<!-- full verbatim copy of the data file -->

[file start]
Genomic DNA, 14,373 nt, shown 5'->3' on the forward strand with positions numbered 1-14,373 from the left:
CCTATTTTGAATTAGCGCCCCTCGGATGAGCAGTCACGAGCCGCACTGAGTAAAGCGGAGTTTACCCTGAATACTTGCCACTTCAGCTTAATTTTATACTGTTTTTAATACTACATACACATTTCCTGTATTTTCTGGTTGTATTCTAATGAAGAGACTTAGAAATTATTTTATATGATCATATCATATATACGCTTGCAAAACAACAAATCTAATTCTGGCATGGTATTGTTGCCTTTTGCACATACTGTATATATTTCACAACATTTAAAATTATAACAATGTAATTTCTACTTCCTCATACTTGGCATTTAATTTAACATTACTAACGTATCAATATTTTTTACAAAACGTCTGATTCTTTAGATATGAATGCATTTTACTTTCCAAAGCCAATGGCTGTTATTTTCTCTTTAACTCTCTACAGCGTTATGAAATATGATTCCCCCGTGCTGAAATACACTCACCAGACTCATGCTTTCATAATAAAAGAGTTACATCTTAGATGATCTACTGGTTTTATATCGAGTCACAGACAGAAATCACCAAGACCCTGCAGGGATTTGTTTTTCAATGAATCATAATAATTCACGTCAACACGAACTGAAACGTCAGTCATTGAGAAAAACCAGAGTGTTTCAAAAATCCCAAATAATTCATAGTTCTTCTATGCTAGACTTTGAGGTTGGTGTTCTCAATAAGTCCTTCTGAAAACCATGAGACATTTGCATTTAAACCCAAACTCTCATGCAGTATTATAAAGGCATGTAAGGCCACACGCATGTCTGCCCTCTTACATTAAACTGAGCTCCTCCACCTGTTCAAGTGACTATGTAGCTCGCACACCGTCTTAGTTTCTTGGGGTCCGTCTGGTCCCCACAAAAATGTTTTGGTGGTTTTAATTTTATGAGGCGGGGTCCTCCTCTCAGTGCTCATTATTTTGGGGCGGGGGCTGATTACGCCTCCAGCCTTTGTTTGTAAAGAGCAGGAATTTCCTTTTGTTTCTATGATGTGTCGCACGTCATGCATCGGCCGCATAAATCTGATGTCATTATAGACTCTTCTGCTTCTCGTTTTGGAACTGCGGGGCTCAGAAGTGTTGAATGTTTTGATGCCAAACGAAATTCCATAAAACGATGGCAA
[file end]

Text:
Genomic DNA, 14,373 nt, shown 5'->3' on the forward strand with positions numbered 1-14,373 from the left:
CCTATTTTGAATTAGCGCCCCTCGGATGAGCAGTCACGAGCCGCACTGAGTAAAGCGGAGTTTACCCTGAATACTTGCCACTTCAGCTTAATTTTATACTGTTTTTAATACTACATACACATTTCCTGTATTTTCTGGTTGTATTCTAATGAAGAGACTTAGAAATTATTTTATATGATCATATCATATATACGCTTGCAAAACAACAAATCTAATTCTGGCATGGTATTGTTGCCTTTTGCACATACTGTATATATTTCACAACATTTAAAATTATAACAATGTAATTTCTACTTCCTCATACTTGGCATTTAATTTAACATTACTAACGTATCAATATTTTTTACAAAACGTCTGATTCTTTAGATATGAATGCATTTTACTTTCCAAAGCCAATGGCTGTTATTTTCTCTTTAACTCTCTACAGCGTTATGAAATATGATTCCCCCGTGCTGAAATACACTCACCAGACTCATGCTTTCATAATAAAAGAGTTACATCTTAGATGATCTACTGGTTTTATATCGAGTCACAGACAGAAATCACCAAGACCCTGCAGGGATTTGTTTTTCAATGAATCATAATAATTCACGTCAACACGAACTGAAACGTCAGTCATTGAGAAAAACCAGAGTGTTTCAAAAATCCCAAATAATTCATAGTTCTTCTATGCTAGACTTTGAGGTTGGTGTTCTCAATAAGTCCTTCTGAAAACCATGAGACATTTGCATTTAAACCCAAACTCTCATGCAGTATTATAAAGGCATGTAAGGCCACACGCATGTCTGCCCTCTTACATTAAACTGAGCTCCTCCACCTGTTCAAGTGACTATGTAGCTCGCACACCGTCTTAGTTTCTTGGGGTCCGTCTGGTCCCCACAAAAATGTTTTGGTGGTTTTAATTTTATGAGGCGGGGTCCTCCTCTCAGTGCTCATTATTTTGGGGCGGGGGCTGATTACGCCTCCAGCCTTTGTTTGTAAAGAGCAGGAATTTCCTTTTGTTTCTATGATGTGTCGCACGTCATGCATCGGCCGCATAAATCTGATGTCATTATAGACTCTTCTGCTTCTCGTTTTGGAACTGCGGGGCTCAGAAGTGTTGAATGTTTTGATGCCAAACGAAATTCCATAAAACGATGGCAA